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Publication numberUS5054915 A
Publication typeGrant
Application numberUS 07/270,223
Publication dateOct 8, 1991
Filing dateNov 14, 1988
Priority dateNov 13, 1987
Fee statusLapsed
Also published asCA1328018C, CN1029388C, CN1037213A, DE3887639D1, DE3887639T2, EP0316812A1, EP0316812B1
Publication number07270223, 270223, US 5054915 A, US 5054915A, US-A-5054915, US5054915 A, US5054915A
InventorsMasahiko Kanda, Kunio Awazu
Original AssigneeSumitomo Electric Industries, Ltd.
Export CitationBiBTeX, EndNote, RefMan
External Links: USPTO, USPTO Assignment, Espacenet
Liver function testing apparatus
US 5054915 A
Abstract
A liver function testing apparatus, provides light signals (11, 12) exposing vital tissue (15) to a first light signal that is substantially absorbed by a specific dye dosed into the blood of the vital tissue. The dye is to be taken in and removed by the liver. A second light signal is substantially not absorbed by the specific dye. Optical pulses obtained from the vital tissue are received by a light receiving element (13), the output of which is sampled by an A-D converter (30) to provide digital output signals. On the basis of variable components in the blood, a CPU (34) determines a coefficient of a regression line expression between first and second photoelectric conversion signals, to perform a biocalibration. A value correlated with a specific dye concentration in the blood, is processed on the basis of sampling signals during a prescribed period after an injection of the specific dye and the determined coefficient of the regression line expression, so that a coefficient of a simulation function is obtained as a function of time using the method of least squares. Additionally, an index RMAX expressing the total amount of hepatic cell function is obtained on the basis of the coefficients.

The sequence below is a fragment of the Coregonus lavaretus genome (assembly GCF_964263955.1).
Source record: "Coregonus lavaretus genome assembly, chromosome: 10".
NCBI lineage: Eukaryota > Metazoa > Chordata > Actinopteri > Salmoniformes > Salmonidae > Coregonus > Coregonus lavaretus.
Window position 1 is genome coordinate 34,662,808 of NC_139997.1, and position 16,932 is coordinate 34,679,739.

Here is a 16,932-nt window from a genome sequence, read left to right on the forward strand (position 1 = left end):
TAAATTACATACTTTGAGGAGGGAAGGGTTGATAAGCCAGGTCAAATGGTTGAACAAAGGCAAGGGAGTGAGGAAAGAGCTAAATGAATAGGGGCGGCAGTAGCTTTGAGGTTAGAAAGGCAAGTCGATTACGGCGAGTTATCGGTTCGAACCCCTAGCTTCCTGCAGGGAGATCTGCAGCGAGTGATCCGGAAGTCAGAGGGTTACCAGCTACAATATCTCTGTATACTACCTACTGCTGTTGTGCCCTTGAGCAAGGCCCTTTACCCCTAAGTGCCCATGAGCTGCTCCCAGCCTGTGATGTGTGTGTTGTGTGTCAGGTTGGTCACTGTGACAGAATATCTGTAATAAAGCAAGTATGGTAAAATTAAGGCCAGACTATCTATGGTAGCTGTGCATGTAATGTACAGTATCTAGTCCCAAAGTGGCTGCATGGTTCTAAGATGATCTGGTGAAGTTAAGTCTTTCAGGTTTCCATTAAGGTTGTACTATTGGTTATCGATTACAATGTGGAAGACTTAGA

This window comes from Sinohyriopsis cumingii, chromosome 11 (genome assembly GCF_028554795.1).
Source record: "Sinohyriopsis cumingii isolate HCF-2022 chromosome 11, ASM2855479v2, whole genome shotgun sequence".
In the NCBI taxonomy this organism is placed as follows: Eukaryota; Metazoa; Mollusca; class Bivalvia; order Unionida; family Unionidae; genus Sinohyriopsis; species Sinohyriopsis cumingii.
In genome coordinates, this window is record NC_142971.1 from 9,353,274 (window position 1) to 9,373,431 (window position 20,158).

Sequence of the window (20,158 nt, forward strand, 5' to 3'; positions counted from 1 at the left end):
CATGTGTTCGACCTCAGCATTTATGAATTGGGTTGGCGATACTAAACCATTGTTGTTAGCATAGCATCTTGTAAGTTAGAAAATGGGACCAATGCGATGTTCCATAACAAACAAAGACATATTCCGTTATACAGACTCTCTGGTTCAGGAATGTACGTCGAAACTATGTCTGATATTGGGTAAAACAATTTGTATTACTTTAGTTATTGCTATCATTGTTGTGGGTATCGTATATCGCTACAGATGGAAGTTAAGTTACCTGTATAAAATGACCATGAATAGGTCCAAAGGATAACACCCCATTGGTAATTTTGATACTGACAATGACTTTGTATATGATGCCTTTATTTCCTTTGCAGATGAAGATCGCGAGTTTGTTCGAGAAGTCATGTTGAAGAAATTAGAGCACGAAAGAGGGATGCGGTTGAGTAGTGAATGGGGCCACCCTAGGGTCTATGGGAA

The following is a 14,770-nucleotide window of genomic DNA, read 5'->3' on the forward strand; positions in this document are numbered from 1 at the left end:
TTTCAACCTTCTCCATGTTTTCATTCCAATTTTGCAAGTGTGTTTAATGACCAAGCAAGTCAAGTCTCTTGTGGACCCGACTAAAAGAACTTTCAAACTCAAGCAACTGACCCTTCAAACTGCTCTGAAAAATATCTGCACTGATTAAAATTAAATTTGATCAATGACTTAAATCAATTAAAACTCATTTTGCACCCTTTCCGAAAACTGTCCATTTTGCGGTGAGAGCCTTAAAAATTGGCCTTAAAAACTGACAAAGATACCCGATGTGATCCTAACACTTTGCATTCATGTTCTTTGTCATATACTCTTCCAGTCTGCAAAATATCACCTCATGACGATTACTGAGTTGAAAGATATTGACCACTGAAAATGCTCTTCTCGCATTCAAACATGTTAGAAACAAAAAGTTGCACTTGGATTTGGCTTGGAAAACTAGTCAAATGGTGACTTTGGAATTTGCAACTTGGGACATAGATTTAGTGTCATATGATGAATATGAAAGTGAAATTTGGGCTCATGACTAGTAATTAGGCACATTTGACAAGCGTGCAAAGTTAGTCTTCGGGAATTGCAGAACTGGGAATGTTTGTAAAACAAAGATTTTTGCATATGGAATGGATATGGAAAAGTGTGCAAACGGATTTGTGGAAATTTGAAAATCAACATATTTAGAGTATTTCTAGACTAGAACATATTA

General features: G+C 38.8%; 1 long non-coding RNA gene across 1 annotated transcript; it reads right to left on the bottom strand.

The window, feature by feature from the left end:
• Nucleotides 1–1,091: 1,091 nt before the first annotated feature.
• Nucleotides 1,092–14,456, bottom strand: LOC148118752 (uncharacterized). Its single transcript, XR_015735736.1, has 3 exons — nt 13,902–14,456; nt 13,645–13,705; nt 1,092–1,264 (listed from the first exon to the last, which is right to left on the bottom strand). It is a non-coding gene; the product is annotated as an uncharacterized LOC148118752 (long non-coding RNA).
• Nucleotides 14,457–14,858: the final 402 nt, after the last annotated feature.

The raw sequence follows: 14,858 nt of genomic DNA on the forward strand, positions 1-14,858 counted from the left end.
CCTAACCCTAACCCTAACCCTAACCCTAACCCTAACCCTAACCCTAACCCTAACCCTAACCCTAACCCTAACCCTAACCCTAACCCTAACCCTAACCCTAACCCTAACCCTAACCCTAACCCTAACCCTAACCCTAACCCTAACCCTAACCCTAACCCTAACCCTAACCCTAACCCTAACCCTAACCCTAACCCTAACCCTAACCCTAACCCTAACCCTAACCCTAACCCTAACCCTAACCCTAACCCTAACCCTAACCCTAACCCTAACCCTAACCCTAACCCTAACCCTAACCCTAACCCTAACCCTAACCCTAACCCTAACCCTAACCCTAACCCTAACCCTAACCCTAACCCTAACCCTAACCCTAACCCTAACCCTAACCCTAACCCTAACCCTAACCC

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Claims(15)
What is claimed is:
1. A liver function testing apparatus for testing a liver function, comprising: light source means (11, 12) for exposing vital tissue (15) to a first light signal capable of being absorbed by a specific dye injected into the blood of said vital tissue, said dye to be taken in and removed by the liver, and to a second light signal capable of not being absorbed by said specific dye; photoelectric conversion means (13) for outputting first and second photoelectric conversion signals based on light from said vital tissue and corresponding to said first light signal and to said second light signal applied to said vital tissue by said light source means; sampling means (28) for sampling said photoelectric conversion outputs from said photoelectric conversion means; decision means (34, PS28) for determining a coefficient of a regression line expression between said first and second photoelectric conversion signals on the basis of variable components in said vital tissue included in said first and second photoelectric conversion signals sampled by said sampling means; arithmetic means (34, SP28) for processing a value correlated with a specific dye concentration in said blood on the basis of a sampling signal output from said sampling means during a prescribed period of time following said injection of said specific dye and said coefficient of said regression line expression determined by said decision means to obtain a coefficient of a simulation function as a function of time by using the method of least squares for processing said correlated value; and wherein said arithmetic means comprise means for obtaining an index expressing the total amount of hepatic cell function on the basis of said coefficient of said simulation function obtained by said arithmetic means.
2. The liver function testing apparatus in accordance with claim 1, wherein said light source means includes: a plurality of first light source means (111, 112, . . . , 11m) for exposing said vital tissue to first light signals having different wavelengths capable of being absorbed by said specific dye, and second light source means (20) for exposing said vital tissue to a second light signal having a wavelength not absorbed by said specific dye, said liver function testing apparatus further including: input means for inputting respective dose quantities D (mg/kg) of different specific dyes, and light source selection means (50) for selecting one first light source from said plurality of first light source means in response to a dose quantity currently inputted by said input means to apply light from said one first light source to said vital tissue.
3. The liver function testing apparatus in accordance with claim 1, wherein said arithmetic means includes means (SP72) for obtaining a blood plasma disappearance rate k of said specific dye and a liver removal ration R=Dk on the basis of said coefficient of said simulation function, where k is said disappearance rate; R is indicated as mg/kg/min, and wherein D is a dye dosing value in mg/kg of dye in mg and patient weight in kg.